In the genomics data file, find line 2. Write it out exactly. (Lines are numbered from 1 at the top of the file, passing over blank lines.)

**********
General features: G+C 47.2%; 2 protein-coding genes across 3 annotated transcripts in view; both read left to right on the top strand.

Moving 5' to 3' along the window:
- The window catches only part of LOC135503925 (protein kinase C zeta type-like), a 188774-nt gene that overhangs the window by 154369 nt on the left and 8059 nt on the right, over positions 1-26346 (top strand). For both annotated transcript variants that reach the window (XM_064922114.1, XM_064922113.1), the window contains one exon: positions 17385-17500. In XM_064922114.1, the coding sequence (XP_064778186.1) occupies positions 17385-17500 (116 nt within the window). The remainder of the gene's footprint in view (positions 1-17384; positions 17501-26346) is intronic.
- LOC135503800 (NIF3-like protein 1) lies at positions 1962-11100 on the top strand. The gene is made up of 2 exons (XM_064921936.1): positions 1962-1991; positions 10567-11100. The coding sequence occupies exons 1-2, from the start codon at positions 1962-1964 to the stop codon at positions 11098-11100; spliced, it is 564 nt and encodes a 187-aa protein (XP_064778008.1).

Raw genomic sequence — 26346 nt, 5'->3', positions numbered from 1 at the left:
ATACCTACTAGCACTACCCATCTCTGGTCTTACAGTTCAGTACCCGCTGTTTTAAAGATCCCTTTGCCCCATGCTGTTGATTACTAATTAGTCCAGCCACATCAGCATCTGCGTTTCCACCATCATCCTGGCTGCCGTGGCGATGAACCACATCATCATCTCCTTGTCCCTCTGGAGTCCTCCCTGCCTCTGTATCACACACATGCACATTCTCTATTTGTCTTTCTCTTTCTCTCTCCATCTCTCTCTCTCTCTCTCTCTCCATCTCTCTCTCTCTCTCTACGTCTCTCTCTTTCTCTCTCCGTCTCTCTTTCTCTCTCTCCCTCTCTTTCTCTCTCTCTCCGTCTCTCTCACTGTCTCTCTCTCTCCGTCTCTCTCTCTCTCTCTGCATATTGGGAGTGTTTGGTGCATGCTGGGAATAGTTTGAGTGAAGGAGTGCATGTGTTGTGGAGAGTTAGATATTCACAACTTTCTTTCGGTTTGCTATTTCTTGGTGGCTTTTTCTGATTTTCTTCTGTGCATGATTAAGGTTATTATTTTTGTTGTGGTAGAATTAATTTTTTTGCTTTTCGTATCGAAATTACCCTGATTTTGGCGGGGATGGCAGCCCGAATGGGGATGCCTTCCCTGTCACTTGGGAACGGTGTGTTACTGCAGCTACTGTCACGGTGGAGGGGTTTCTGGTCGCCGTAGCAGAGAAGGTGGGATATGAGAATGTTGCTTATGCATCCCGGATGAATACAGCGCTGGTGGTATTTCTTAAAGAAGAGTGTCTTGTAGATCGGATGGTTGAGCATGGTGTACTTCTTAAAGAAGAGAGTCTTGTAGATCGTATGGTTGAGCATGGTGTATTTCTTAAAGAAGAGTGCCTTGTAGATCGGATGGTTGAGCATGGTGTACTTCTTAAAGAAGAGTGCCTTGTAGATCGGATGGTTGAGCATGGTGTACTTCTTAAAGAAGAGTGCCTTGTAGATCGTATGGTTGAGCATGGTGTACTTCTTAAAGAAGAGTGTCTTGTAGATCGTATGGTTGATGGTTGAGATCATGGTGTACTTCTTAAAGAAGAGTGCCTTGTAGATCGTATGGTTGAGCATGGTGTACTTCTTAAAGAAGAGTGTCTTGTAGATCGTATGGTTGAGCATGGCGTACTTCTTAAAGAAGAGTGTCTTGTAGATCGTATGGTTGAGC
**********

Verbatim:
Moving 5' to 3' along the window: